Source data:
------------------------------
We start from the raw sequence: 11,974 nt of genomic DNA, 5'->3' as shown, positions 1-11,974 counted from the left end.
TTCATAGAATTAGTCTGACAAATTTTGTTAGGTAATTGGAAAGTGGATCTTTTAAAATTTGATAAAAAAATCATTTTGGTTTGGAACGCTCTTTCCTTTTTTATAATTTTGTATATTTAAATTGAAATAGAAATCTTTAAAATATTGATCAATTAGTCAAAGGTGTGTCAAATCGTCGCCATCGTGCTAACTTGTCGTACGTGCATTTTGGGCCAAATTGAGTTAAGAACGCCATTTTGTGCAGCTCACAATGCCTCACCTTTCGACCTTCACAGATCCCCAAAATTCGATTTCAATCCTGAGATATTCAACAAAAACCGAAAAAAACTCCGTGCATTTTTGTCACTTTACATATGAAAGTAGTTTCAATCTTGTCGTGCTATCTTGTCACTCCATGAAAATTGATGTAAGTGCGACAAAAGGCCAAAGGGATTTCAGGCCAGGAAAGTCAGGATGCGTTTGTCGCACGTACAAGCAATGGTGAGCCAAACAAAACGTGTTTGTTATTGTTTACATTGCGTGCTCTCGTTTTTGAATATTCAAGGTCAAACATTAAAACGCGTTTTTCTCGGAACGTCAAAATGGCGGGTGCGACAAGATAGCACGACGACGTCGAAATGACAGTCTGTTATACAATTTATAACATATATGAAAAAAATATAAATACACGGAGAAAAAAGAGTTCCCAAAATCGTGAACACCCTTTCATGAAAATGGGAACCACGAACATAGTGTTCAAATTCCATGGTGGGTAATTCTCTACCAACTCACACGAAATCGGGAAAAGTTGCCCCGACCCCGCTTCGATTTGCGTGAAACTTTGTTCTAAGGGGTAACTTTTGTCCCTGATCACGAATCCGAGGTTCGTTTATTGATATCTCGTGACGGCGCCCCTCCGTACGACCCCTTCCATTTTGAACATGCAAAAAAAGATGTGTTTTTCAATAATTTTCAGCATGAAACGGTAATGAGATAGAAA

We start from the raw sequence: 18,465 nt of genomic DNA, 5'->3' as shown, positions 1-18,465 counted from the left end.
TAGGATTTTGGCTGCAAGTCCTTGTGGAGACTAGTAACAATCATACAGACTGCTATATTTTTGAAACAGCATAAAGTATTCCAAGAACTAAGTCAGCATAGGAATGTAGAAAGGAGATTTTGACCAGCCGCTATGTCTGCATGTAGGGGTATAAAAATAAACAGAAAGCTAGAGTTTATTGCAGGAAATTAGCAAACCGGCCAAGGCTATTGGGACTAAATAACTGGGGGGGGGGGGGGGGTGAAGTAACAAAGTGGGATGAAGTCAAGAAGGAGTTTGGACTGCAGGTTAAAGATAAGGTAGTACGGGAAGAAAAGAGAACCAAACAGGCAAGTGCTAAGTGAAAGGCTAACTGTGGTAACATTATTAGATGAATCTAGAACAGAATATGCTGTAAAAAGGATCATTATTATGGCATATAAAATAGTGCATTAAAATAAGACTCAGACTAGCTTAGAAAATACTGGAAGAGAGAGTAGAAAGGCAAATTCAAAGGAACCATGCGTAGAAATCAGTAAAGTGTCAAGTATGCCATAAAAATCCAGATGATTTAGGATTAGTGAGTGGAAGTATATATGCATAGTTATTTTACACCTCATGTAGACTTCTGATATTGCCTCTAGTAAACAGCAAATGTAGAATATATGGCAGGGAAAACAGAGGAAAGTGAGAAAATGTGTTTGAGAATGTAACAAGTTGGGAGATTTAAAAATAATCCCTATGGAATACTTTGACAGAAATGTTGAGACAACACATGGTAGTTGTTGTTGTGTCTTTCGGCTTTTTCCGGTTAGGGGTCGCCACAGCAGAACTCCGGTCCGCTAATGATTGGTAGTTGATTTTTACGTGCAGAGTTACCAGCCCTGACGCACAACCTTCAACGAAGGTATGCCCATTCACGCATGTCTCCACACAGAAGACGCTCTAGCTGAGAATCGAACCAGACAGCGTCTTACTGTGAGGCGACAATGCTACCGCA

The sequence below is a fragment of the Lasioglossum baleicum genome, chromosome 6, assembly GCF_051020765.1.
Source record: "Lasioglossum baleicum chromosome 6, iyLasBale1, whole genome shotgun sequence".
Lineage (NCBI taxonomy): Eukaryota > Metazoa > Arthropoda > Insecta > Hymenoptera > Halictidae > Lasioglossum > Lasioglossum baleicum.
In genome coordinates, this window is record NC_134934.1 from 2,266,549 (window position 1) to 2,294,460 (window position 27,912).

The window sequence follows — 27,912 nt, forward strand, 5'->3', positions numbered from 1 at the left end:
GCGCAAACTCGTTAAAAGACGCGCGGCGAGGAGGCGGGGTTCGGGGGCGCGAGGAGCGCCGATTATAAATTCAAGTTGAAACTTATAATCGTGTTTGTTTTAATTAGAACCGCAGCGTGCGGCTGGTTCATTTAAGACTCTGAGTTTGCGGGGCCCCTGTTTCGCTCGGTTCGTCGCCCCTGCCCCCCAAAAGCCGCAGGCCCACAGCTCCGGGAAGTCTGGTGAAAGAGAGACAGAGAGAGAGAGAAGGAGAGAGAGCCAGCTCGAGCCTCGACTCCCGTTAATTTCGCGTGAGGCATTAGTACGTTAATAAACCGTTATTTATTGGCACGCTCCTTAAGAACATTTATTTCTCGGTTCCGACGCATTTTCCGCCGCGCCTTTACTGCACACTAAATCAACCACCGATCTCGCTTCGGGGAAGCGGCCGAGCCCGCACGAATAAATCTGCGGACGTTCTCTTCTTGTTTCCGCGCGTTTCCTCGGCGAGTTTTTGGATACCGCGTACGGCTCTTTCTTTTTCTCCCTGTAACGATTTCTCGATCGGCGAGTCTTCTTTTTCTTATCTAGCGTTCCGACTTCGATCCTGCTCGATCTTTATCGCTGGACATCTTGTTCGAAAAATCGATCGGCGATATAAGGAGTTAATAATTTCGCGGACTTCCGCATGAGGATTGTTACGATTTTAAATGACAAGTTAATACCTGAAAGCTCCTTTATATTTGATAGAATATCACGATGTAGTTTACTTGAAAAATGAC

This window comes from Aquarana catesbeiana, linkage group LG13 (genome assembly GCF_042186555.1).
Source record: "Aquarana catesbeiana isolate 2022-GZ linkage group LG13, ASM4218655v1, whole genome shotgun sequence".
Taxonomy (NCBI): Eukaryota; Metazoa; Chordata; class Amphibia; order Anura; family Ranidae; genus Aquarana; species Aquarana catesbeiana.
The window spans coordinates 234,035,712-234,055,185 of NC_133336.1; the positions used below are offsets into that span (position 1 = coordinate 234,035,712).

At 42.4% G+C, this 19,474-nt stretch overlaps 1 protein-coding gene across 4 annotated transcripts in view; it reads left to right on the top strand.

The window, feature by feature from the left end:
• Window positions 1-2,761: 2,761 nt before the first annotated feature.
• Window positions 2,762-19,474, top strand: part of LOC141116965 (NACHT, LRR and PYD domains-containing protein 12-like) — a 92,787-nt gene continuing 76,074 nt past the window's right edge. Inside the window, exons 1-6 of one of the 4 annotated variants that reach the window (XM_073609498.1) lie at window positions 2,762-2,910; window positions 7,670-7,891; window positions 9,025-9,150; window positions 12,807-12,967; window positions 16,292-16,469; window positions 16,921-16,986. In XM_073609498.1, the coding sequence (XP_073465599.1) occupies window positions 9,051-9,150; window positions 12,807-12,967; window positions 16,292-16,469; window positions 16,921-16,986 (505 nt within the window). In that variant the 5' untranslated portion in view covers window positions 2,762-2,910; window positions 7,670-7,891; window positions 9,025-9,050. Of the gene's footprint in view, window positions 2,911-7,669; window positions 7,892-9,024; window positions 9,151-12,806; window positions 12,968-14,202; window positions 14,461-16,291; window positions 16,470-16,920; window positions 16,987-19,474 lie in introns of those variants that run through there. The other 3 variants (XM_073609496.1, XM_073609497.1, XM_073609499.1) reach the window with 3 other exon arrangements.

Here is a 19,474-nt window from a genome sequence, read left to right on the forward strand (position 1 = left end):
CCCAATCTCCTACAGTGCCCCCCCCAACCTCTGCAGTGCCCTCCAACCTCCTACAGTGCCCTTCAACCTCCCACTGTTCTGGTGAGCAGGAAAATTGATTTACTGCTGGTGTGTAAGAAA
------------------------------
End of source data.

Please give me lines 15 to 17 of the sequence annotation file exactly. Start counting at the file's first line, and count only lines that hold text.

At 42.4% G+C, this 19,474-nt stretch overlaps 1 protein-coding gene across 4 annotated transcripts in view; it reads left to right on the top strand.

The window, feature by feature from the left end:
• Window positions 1-2,761: 2,761 nt before the first annotated feature.